Improving the ability to access, understand, and make use of health information.
Principal Investigator(s): Eun Kyoung Choe
Funder: National Institutes of Health Other
Research Areas: Accessibility and Inclusive Design > Health Informatics > Human-Computer Interaction
Stroke rehabilitation, mHealth, Human-Computer Interaction
Partners: University of Massachusetts Amherst, Spaulding Rehabilitation Hospital, Formsense
Funder: University of Maryland Baltimore Other
Research Areas: Computational Linguistics, Machine Learning, and Information Retrieval > Health Informatics
Principal Investigator(s): Amanda Lazar
Funder: National Science Foundation
Research Areas: Health Informatics > Human-Computer Interaction > Social Networks and Online Communities
Technology increasingly provides opportunities to interact remotely with others. People with cognitive impairment can be excluded from these opportunities when technology is not designed with their needs, preferences, and abilities in mind.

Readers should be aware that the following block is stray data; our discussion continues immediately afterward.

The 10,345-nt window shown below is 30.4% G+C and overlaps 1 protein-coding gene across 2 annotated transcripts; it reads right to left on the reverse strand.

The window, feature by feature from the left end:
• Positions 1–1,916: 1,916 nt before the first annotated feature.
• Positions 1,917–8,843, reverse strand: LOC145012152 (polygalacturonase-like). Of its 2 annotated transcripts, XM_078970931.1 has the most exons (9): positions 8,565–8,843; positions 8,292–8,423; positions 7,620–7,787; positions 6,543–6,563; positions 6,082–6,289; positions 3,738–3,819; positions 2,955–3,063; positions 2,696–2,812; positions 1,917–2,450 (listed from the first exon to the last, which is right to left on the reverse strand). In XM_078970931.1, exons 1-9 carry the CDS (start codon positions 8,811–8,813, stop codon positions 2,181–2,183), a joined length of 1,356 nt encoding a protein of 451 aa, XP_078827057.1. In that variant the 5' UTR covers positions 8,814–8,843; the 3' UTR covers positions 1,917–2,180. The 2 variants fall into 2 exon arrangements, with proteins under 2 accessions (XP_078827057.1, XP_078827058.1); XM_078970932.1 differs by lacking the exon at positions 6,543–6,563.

Dual video conferencing in the proposed remote study design. While interacting with a testbed on a smartphone, a blind participant wearing smart glasses communicates with the experimenter through dual video conferencing. Two video streams are being sent to the experimenter: one from the participant’s smart glasses (a pair of Vuzix blade with the camera located on the top right corner) and the other from a laptop camera facing the participant on the same Zoom call.
Created by Alex Pilon, Artistic Director, Including Disability